WEST PALM BEACH, Fla.-- The "Wheels and Heels" exhibit at the Norton Museum of Art is opening with a delightful mix of iconic toys, and an aim to gather an audience of all ages.
Between the candy-colored walls of a large exhibit space, Guest Curator Matthew Bird unwrapped individually-labeled items. More than 800 Barbies, Hot Wheels and Matchbox cars were fished out of careful wrapping along with thousands of additional tiny accessories and pieces.
"Yes, an administrative nightmare, but a delight to the eye," he joked.
The exhibit includes toys from a span of more than 50 years.
"I think it’s so easy to write these off as old fashioned toys from a bygone era, but the reality is they have stayed with us in a really vibrant way for 60 years. No other product does that, just toys," he said.
The lasting impression of toys can be carried into adulthood. It's why, Bird says, a person is likely to spot something in the exhibit that speaks to their personal story, and everybody is likely to spot something different.
Ashley Simmons is a graphic designer at the museum, and she is also a Barbie enthusiast. Simmons says Barbie played a significant role in her childhood, proving women could do anything.
"She has careers, she dresses well, and she’s smart. And she has a great looking boyfriend," she laughed.
In her childhood bedroom in her parents' home, Simmons has an extensive collection of dolls she has played with and collected. An only child, she collected more than 40 dolls plus cars, furniture and tiny outfits.
Her mother, Cheryl R. Simmons, has an original Barbie doll from 1960. Cheryl says her childhood friend had the blonde doll, she had the brunette, and the two loved to play with Barbies together.
Cheryl explained, "You can play with Barbie and have a whole friend, lots of friends, you can have a Barbie party, which, obviously we did."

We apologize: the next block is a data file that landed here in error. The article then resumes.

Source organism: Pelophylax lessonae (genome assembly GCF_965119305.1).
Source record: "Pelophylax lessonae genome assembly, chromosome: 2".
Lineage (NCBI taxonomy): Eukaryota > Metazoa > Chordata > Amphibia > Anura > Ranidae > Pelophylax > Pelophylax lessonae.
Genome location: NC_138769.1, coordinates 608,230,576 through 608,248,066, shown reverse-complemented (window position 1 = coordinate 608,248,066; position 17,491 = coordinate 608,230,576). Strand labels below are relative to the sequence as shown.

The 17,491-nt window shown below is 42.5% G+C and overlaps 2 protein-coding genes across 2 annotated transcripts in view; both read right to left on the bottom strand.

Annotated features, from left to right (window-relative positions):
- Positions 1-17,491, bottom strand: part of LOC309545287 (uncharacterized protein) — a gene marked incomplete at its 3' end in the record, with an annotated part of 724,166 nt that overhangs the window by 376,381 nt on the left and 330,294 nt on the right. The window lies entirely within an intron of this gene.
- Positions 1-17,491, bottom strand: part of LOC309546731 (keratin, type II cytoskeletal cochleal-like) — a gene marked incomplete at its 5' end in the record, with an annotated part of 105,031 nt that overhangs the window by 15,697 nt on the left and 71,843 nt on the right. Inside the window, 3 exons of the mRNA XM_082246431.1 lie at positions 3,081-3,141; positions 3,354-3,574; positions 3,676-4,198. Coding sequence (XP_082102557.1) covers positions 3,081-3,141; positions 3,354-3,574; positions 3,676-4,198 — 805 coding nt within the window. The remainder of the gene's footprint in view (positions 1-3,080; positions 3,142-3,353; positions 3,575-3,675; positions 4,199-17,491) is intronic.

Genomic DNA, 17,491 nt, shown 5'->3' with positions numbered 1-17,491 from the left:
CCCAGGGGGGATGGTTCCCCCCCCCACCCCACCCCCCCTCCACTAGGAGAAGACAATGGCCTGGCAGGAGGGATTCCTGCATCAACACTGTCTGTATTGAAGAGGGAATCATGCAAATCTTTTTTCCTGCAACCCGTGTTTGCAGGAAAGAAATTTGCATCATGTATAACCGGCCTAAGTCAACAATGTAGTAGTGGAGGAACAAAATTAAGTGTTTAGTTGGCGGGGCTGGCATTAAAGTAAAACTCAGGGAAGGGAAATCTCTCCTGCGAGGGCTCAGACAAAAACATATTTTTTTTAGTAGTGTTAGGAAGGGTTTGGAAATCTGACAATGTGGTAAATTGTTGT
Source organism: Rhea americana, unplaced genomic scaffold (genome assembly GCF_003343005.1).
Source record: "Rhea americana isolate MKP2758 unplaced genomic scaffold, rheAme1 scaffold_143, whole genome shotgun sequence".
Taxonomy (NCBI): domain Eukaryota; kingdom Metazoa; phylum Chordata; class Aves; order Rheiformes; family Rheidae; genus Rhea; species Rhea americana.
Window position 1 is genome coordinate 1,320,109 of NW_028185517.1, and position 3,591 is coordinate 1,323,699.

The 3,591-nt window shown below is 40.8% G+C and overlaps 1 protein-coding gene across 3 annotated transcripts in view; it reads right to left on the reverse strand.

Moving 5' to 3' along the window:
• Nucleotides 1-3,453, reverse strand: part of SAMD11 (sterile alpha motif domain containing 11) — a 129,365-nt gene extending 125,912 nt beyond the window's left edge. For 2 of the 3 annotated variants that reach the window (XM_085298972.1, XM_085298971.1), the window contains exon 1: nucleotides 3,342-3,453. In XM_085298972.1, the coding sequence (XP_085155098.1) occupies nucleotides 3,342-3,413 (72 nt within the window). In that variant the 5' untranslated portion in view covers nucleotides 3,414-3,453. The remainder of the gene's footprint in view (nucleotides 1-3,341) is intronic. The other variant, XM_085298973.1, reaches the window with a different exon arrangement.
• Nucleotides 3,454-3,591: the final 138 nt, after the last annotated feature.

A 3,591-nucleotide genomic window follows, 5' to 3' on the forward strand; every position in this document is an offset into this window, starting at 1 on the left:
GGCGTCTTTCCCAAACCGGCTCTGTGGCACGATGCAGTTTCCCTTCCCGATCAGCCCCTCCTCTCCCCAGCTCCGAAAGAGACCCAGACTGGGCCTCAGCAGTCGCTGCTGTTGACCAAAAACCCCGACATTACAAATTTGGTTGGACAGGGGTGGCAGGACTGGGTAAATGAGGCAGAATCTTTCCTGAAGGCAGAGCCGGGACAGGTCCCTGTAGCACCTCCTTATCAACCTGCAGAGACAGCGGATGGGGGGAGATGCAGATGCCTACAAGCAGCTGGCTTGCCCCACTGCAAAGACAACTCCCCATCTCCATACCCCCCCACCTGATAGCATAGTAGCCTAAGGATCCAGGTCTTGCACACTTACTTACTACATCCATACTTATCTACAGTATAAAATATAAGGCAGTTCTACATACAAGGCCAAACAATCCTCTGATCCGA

At the Norton's exhibit, Ashley spotted multiple dolls she played with as a child, plus a white Corvette Barbie car she owns. She was impressed the Norton's car still had an original box.
"I have that as well, but unfortunately I drew on it when I was younger, graphic designer in the making, created a logo on it. That said Barbie in nail polish," she laughed."
Bird says, that's part of the point: to experience a piece of your child while exploring the iconic and lasting nature of the toys.
"That the toys reflect our own times and our own needs and our own interests. So the things we wanted to happen in 1966 had to happen in the Barbie dolls too. So they are a portrait of who we were over the last 50 years," he explained.
"Wheels and Heels: The Big Noise Around Little Toys" exhibit opens at 10 a.m. on June 19, 2014 and runs through October 26, 2014. On June 19th, the Art After Dark series will have a presentation by guest curator Matthew Bird with the history of the toys. A band called The Shindigs will perform classic songs from the 60s and 70s. Visitors will also have the chance to see unique cars in the parking lot of the museum.
For more information, visit www.norton.org or call 561-832-5196.